A sermon for the Second Sunday of Advent, December 10, 2017
Calvary Episcopal Church, Flemington, New Jersey
“Comfort, O comfort my people,” says your God, “Speak tenderly to Jerusalem, and cry to her that she has served her term…”
These words were first spoken to the Jewish exiles in Babylon. It had been a very difficult time: dragged away from their homeland after military conquest and at least two generations in captivity in a foreign land and now they were faced with the possibility of return—a daunting possibility for weary people.
So the prophet speaks: “in the wilderness prepare the way of the Lord”—make a straight highway in the desert, completely flat with every valley filled and the hills graded down, so you have a completely straight shot, an easy ride back home to Jerusalem… Kind of like I-78 to Newark, but without as much traffic.
There is no evidence of any kind that a road like that was ever built, but the prophet is saying: God is taking care of you, will take care of you and you will make it, and you will be God’s people. The people did make it back to Judea, to Jerusalem and without the journey being a particularly noteworthy hardship. God sent the prophet Isaiah to speak to them because they were weary and fearful.
Now, the word of hope and encouragement from God does not in any way deny the realities and difficulties of this world. It says here, “The grass withers, the flower fades; but the word of our God will stand forever.” We can be afraid, we are afraid, and things do happen, of which we have been afraid…
So many things in the news, in our national consciousness. So many instances and patterns of sexual intimidation and bullying—almost as if the way to success has been to hurt and shame others; to use a bit of advantage to degrade others and make oneself comfortable. This is not unlike the tyrants and despots of ancient days who the prophets of Israel prophesied against. It is what Jesus came to save us from, despite what a certain candidate for public office wants to suggest in trying to protect his own taking advantage of teenaged girls. Sometimes we even find these things happening in religious institutions, even our own Episcopal church. People find pious, theological or righteous sounding words to mask their own self-serving and destructive behavior. Jesus called it out in his own generation—he faced it. God come among us faced this for us. And yet we see it persisting in our own day.
It’s enough to make you weary, and fearful.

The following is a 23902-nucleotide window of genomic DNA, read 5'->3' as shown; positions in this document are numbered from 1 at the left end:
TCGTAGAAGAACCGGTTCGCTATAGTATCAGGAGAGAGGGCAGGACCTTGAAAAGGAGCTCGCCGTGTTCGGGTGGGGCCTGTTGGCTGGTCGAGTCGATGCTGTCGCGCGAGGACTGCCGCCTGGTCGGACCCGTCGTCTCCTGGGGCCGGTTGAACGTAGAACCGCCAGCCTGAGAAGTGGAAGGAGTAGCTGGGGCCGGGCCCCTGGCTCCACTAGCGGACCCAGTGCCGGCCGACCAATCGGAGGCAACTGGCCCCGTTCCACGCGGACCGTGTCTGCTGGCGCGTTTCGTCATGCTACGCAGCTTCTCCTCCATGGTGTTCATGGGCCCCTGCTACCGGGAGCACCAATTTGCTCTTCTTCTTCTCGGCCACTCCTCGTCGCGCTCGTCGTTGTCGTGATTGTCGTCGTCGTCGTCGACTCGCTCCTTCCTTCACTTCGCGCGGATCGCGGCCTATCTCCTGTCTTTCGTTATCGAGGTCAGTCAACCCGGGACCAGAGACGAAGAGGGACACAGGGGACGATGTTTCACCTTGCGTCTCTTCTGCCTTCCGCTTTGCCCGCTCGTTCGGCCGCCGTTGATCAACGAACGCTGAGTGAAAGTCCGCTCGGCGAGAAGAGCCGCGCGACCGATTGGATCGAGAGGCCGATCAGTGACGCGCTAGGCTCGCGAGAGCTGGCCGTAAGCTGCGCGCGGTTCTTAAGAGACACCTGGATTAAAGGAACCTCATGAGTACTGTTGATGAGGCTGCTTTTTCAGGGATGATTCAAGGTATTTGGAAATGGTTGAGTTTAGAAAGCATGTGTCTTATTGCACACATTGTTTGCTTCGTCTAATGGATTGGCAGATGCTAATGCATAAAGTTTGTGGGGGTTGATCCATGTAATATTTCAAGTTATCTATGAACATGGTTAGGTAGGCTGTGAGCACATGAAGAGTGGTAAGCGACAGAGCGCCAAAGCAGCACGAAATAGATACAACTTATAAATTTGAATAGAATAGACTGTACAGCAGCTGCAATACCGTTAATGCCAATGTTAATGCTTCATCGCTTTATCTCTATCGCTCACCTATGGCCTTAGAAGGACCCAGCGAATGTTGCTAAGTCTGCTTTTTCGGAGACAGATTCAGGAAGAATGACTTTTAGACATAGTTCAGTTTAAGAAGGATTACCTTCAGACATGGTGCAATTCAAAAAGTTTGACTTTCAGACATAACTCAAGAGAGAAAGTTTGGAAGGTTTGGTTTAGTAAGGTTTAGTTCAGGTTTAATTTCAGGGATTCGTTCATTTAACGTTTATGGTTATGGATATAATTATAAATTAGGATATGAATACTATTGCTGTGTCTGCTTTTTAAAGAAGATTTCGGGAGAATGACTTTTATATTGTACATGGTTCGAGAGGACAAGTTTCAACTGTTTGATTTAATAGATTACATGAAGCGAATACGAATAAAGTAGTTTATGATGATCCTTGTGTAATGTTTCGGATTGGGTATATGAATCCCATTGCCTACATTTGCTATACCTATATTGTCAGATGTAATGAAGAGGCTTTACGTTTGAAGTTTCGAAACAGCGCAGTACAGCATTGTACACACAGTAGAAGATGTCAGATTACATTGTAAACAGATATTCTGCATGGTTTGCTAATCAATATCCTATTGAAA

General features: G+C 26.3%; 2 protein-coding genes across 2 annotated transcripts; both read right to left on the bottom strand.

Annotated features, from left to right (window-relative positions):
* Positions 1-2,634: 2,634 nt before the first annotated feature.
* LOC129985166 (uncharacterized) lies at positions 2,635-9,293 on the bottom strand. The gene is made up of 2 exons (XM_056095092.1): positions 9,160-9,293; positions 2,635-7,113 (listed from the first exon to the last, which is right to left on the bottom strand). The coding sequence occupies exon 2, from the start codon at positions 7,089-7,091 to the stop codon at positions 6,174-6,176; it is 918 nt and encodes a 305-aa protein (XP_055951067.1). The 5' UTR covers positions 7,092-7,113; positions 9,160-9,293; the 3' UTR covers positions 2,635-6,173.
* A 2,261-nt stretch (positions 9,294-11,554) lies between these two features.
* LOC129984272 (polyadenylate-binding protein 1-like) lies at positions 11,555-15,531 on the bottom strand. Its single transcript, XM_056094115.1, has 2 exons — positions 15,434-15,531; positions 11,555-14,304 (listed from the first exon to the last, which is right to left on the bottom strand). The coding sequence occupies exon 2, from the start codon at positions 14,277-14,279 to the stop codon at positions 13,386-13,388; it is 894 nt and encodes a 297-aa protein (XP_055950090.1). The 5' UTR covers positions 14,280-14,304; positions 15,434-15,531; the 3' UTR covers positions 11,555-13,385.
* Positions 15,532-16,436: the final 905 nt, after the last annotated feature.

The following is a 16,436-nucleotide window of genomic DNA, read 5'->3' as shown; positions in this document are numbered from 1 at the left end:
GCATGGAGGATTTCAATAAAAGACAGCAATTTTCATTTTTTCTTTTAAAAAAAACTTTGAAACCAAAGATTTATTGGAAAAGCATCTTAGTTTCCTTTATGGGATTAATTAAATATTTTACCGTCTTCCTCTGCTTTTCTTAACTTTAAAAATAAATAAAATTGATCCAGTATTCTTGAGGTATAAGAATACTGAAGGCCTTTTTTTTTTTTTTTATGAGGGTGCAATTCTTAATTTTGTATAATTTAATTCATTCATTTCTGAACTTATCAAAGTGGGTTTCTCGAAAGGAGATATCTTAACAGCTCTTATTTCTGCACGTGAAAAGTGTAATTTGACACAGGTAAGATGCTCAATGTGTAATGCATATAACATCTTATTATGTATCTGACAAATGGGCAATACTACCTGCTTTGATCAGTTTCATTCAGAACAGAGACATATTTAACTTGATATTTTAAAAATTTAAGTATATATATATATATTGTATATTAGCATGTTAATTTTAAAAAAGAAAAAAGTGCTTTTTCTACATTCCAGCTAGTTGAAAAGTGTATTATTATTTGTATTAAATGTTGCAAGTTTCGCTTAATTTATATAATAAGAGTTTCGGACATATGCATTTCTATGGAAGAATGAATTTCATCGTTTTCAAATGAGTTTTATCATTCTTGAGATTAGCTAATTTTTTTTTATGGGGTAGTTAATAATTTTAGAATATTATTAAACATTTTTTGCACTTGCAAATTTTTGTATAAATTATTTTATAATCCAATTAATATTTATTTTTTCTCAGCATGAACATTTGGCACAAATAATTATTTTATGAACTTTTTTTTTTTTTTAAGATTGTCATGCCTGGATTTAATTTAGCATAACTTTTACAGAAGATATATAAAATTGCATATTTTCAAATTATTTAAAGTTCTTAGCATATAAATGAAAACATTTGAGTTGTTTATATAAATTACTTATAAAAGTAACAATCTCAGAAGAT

But then what does the prophet say to those weary and fearful people?
Get you up to a high mountain,
O Zion, herald of good tidings;
lift up your voice with strength,
O Jerusalem, herald of good tidings,
lift it up, do not fear;
say to the cities of Judah,
“Here is your God!”
God’s comfort for his people is at the same time his call. Lift up your voice, do not fear! That is the only thing that any of us can do to combat that malignant fear that infects this country and which protects those who lash out and even kill the powerless. Here is your God!: The God who came into this world, not in an imperial palace, or even in the courts of the privileged, but as a powerless baby in a stable in an out-of-the-way little town.
That God: “He will feed his flock like a shepherd; he will gather them in his arms, carry them in his bosom, and gently lead the mother sheep.” This God protects his people and in so doing calls us all to not fear, and to lift up our voice and say that we are not afraid.
There are many things that people fear. For some of us, it is losing our privilege or security, for others it might be fear of being the target of abusers and bullies, whose cowardice leads them to selfishly destroy and demean others. But we are a new creation in Christ. This Advent we look toward his coming. In him, in that powerless child, the spiritual power of fear is broken. We can stand and speak the truth—the truth that the only value that counts is compassion, God’s compassion for us and our compassion for one another. Things happen, the grass withers, the flower fades, but we fear them not because we are in the presence of the Lord.
In today’s letter from Peter it says: “The Lord is not slow about his promise, as some think of slowness, but is patient with you, not wanting any to perish, but all to come to repentance.” Justice, and freedom from fear, are painfully slow in arriving, but it is God who is patient with us. Let us hear again the end of this lesson:
But, in accordance with his promise, we wait for new heavens and a new earth, where righteousness is at home. Therefore, beloved, while you are waiting for these things, strive to be found by him at peace, without spot or blemish, and regard the patience of our Lord as salvation.
Lift up your voice. Do not fear, but proclaim that the God of justice is here, to hear and protect us all.